The long winter months can wreak havoc on your business. Beyond lost employee productivity due to inclement weather and seasonal illnesses, winter cold and storms pose a risk to company plants, warehouses, offices and other buildings. For business-critical functions such as manufacturing operations, severe winter damage – whether from high winds and heavy snow or prolonged cold weather freezing and bursting pipes – can cripple a business for days, weeks, or even longer. All good reasons to fold winter-related risks into your company’s broader risk-management strategy.
Plan for Weather-related Incidents
Conducting inspections and maintenance of company properties to ensure that roofs are in good condition and that gutters, drainpipes and drainage ditches are free of blockages should be part of your annual approach to preparing for the winter months. Companies should also conduct similar inspections of buildings for damages following any weather-related incidents to uncover and repair – as soon as possible – any significant damage.
Update Your Emergency and Business Continuity Plans
In addition to the basic activities described above, it is important to prepare an emergency plan to deal with important weather-related incidents. It should include the names and contact information (including both business and personal cell phone numbers and e-mail addresses) of all of the members of a designated emergency response team (ERT). The ERT should have a designated leader and backup, so that no time will be wasted in determining who is in charge of coordinating the response in the event of an emergency. Conducting periodic drills on how to handle specific incidents should be part of the responsibilities of the leader and other team members.
It is also critical to update your Business Continuity Plan (BCP) to include weather-related incidents. Preventative measures, such as ensuring that critical documents and data are safely stored and that backup generators are in place (or are readily available) to take over powering critical operations, should be a key part of your BCP. Like the ERT, the BCP should also contain a list of emergency contacts who have been briefed on their roles and are ready to step in to assist, if and when an emergency occurs.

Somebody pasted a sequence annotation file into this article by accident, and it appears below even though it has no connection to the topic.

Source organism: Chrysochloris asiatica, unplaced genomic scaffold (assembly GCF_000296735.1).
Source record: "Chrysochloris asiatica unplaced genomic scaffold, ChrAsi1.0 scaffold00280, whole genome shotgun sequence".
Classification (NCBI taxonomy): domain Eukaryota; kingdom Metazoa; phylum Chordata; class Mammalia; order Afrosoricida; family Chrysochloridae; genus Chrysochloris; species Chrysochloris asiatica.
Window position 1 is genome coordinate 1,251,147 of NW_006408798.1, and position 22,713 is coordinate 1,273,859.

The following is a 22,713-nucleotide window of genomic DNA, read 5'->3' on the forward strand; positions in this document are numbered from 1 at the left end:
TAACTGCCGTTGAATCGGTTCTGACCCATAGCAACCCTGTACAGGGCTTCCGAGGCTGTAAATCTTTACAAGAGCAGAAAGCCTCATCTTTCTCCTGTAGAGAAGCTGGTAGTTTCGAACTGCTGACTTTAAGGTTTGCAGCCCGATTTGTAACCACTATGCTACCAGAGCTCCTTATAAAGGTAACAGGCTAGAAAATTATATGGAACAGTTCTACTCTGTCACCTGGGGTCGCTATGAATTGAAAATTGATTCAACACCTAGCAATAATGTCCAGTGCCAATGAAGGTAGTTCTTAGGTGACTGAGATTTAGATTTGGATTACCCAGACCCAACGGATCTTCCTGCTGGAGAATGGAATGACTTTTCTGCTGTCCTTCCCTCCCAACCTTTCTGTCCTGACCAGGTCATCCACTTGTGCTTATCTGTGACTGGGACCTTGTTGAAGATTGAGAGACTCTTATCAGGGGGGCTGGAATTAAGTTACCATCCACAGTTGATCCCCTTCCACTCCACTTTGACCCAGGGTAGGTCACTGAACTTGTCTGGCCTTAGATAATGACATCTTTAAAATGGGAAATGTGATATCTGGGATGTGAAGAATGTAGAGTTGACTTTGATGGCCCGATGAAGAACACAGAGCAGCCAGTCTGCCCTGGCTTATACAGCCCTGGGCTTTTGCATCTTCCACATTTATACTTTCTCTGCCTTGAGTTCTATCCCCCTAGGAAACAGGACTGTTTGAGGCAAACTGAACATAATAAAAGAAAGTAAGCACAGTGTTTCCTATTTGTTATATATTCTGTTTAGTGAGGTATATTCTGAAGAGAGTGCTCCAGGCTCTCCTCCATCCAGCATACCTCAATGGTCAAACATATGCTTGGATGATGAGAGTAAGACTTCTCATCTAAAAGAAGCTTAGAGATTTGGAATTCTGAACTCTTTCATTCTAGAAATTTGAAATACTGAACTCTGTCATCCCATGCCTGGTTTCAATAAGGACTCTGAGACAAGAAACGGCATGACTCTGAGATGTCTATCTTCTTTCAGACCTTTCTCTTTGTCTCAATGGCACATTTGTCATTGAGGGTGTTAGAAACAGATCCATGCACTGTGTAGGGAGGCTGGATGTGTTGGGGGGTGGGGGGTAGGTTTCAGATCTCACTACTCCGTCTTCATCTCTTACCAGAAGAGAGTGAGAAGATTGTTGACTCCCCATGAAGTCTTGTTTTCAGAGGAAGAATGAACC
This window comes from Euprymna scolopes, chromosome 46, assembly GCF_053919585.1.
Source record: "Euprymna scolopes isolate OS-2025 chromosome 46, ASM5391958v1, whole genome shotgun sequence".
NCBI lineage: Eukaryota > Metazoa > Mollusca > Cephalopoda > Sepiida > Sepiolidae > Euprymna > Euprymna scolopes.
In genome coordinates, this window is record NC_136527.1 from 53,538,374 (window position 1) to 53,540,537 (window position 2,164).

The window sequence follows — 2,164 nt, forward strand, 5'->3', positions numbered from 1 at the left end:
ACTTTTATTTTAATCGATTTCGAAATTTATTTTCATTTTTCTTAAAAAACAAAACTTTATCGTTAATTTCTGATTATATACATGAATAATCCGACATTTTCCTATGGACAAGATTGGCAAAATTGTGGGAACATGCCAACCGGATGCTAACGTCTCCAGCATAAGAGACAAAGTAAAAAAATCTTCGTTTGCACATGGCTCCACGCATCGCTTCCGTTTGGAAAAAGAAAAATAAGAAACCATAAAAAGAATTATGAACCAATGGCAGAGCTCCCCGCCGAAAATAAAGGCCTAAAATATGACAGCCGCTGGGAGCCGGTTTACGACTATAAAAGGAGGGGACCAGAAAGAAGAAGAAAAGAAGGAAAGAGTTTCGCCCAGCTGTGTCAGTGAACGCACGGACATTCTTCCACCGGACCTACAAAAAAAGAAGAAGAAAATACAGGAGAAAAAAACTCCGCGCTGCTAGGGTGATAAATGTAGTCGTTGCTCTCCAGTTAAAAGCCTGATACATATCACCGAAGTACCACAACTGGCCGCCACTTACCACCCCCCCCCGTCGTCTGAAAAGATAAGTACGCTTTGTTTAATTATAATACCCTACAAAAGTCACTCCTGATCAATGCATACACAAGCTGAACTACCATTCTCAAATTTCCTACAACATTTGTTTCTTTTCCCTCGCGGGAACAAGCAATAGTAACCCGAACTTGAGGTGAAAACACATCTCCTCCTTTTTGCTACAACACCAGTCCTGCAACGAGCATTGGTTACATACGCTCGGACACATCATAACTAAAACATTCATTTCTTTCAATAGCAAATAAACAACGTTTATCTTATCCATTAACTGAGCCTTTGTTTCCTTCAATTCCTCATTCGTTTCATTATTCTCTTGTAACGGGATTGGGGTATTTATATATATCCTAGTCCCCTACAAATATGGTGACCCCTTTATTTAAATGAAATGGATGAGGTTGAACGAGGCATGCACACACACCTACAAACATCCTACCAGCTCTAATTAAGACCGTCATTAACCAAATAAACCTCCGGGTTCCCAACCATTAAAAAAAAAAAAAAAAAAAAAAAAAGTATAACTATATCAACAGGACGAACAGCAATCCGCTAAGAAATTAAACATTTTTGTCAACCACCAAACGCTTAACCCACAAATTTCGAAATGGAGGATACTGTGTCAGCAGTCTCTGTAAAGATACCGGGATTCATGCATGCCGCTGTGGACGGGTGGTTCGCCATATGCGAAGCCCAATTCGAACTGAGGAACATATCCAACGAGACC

Hazard Control – Preventing Flooding
Fortunately there are a number of simple steps which, when taken in advance, will help reduce the risk of losses due to winter’s wrath. Here are just a few examples.
Water damage from flooding resulting from burst frozen pipes can be very costly. To reduce the odds of this kind of loss, companies should when possible maintain an adequate level of heating – at least 39 ºF (about 4 ºC) – in facilities housing water pipes and tanks. When this is not practical or possible, all water pipes and tanks should be insulated to reduce the odds of freezing. And when you know in advance that a building will be unoccupied or otherwise not in use for an extended period of time, the water supply to the building should be turned off and existing water in tanks and pipes should be drained from the water system.
Of course even our best efforts can sometimes come to naught. That’s why it is important to keep inventory, machinery and other vulnerable items that are susceptible to water damage on upper floors whenever possible. When this not practical, store as many of these items as possible on pallets or other forms of racking to reduce the possibility of damage.
Hazard Control – Winter Storm Prep
Take weather warnings seriously and keep track of severe weather warnings. Even if you are already conducting the annual inspections discussed earlier, when a severe weather warning occurs, double check that buildings are sound and in good condition, including doors, windows and skylights. Pay special attention to building roofs, which are subject to collapse when snow accumulations grow too heavy, and plan for safe methods of snow removal. If your facilities are located in areas where snow is common, it is vital that any accumulations are cleared from roofs on a regular basis before they reach unsafe load levels. For the exterior, be sure to inspect any large trees close to company buildings and remove any unsafe branches and trees.
Winter will always take its toll. But if you plan carefully, conduct regular maintenance and stay diligent, winter damage can be minimized until the warm thaw of spring comes once again.